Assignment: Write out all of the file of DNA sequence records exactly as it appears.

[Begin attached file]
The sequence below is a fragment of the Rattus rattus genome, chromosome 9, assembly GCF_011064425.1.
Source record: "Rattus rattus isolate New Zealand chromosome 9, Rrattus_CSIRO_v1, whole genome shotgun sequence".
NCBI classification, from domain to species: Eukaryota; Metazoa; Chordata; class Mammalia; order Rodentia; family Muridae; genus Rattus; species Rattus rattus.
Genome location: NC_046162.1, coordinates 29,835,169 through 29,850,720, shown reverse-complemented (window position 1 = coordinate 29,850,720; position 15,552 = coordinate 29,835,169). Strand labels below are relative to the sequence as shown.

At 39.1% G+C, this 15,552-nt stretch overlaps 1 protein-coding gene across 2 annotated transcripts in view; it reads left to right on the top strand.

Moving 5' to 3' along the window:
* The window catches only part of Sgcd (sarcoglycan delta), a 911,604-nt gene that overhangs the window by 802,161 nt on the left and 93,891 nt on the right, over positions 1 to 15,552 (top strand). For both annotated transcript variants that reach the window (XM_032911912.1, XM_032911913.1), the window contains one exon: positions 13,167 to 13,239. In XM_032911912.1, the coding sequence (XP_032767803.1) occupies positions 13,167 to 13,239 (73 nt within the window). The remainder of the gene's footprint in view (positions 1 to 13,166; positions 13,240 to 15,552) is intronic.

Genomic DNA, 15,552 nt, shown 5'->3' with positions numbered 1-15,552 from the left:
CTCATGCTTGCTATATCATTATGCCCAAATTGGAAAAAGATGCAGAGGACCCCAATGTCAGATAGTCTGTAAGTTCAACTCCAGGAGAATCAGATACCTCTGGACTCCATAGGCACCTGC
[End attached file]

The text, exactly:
The sequence below is a fragment of the Rattus rattus genome, chromosome 9, assembly GCF_011064425.1.
Source record: "Rattus rattus isolate New Zealand chromosome 9, Rrattus_CSIRO_v1, whole genome shotgun sequence".
NCBI classification, from domain to species: Eukaryota; Metazoa; Chordata; class Mammalia; order Rodentia; family Muridae; genus Rattus; species Rattus rattus.
Genome location: NC_046162.1, coordinates 29,835,169 through 29,850,720, shown reverse-complemented (window position 1 = coordinate 29,850,720; position 15,552 = coordinate 29,835,169). Strand labels below are relative to the sequence as shown.

At 39.1% G+C, this 15,552-nt stretch overlaps 1 protein-coding gene across 2 annotated transcripts in view; it reads left to right on the top strand.

Moving 5' to 3' along the window:
* The window catches only part of Sgcd (sarcoglycan delta), a 911,604-nt gene that overhangs the window by 802,161 nt on the left and 93,891 nt on the right, over positions 1 to 15,552 (top strand). For both annotated transcript variants that reach the window (XM_032911912.1, XM_032911913.1), the window contains one exon: positions 13,167 to 13,239. In XM_032911912.1, the coding sequence (XP_032767803.1) occupies positions 13,167 to 13,239 (73 nt within the window). The remainder of the gene's footprint in view (positions 1 to 13,166; positions 13,240 to 15,552) is intronic.

Genomic DNA, 15,552 nt, shown 5'->3' with positions numbered 1-15,552 from the left:
CTCATGCTTGCTATATCATTATGCCCAAATTGGAAAAAGATGCAGAGGACCCCAATGTCAGATAGTCTGTAAGTTCAACTCCAGGAGAATCAGATACCTCTGGACTCCATAGGCACCTGC